It’s easy to forget the verdant intensity of nature. The fuzzy, villous hairs on the fronds of the unfurling fern. Towering cottonwoods sheltering delicate clusters of milkweed. Even invasive patches of plants, from garlic mustard to buckthorn.
But when Regan Golden walks through an urban park or strolls along the rail yard near her house, she sees more than simple blossoms or bushes. To her, it’s an abundance of art.
“Plants are a part of our everyday lives, from the beer we drink to the medicines we need to the food on our plates,” Regan says. “And when you’re in an urban environment, we tend to forget this. I want people to start seeing plants—to be aware of their surroundings. What is the light like today, the climate, the plants? We need to be present in the world and to the world.”
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This passion for plants began at a young age for Regan, who vividly remembers marveling at seed catalogs with her mother and planning the family’s small city garden. “My mom and I loved looking at seed catalogs, for when it’s the dead of winter in Minnesota, you can’t help but dream of spring and color and plants,” she recalls. “I would cut them up and sometimes make collages or put the cut-outs into a bowl—as if it was confetti. […] Cutting those catalogs up contributed to my work today.”
With direct influences from the environment, juxtaposed with her fascination with traditional botanical illustrations, photograms, and abstract expressionism, Regan’s work gives new life to overlooked vegetation.
To create her artworks, she splices, reorders, and “squishes” together layers of graphite paper, cut-up photographs, puddles and strokes of paint, and actual plants. With a natural progression of the plant’s flowering, wilting, and crumpling, Regan documents and amplifies this cycle of growth and decay through digital technology. She frames the materials onto a scanner, creating large-scale collages that typically size up to 40 by 60 inches.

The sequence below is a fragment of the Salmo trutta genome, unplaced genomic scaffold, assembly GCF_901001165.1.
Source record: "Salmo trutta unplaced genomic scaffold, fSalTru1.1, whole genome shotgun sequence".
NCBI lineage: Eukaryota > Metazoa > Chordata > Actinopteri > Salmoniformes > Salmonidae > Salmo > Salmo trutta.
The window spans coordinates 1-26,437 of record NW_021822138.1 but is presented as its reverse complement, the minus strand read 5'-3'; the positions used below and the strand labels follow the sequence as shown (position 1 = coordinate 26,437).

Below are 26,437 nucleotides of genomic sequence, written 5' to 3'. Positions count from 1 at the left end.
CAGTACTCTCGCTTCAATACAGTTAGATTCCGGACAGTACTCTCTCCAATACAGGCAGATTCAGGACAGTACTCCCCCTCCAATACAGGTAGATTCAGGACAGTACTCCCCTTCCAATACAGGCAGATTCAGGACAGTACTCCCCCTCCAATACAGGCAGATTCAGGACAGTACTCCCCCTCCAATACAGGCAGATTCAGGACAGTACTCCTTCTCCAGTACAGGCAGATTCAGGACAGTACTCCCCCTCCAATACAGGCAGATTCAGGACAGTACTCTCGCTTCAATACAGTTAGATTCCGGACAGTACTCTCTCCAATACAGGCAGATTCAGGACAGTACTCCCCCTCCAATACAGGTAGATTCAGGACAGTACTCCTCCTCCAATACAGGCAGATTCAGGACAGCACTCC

“I can use photography to make this little fern appear huge,” says Regan. “This change in scale, by enlarging it, questions the plant’s importance. Combining that with other materials—paper, graphite, paint—it’s creating new context for living things that are usually ignored.
“Plants take my work in unexpected and surprising directions,” she says with a gleeful laugh. So much so that Regan’s creativity has expanded into her learning about land use, talking to scientists about biodiversity and climate change, as well as numerous artist residencies and fellowships.
Her first “big” work started in 2015 with the Jerome Foundation Fellowships for Emerging Artists, with her ongoing series “Prairie Constructs.” Currently, there are over 140 images in the series, recording seasonal changes in urban landscapes with her iconic plant-image-paint-technology method. That same year, she self-published a spiral-bound book of 97 of these “Prairie Constructs,” and she’s now working on book number two to fill in the rest. Her approach to documenting a landscape has also led her to residencies with The Museum of Fine Arts in Houston, the National Science Foundation, The Harvard Forest, and most recently, the College of Biological Sciences Conservatory at the University of Minnesota, which houses rare and endangered plants from around the world.
“My love of plants has steered my career as an artist into new terrain,” the 39-year-old says. “I’ve learned so much from plants about patience and perseverance.”
Sometimes, we forget to stop and smell the roses. To look at fallen leaves, a gnarly willow tree, or a field of flowing prairie grasses. But here’s a simple reminder from Regan Golden: “There’s so much wonder in the world—all you have to do is take a moment and look.”
Name: Regan Golden
Hometown: St. Paul, MN
Currently Resides: St. Paul, MN
Medium: Graphite drawings, painting, photography, installations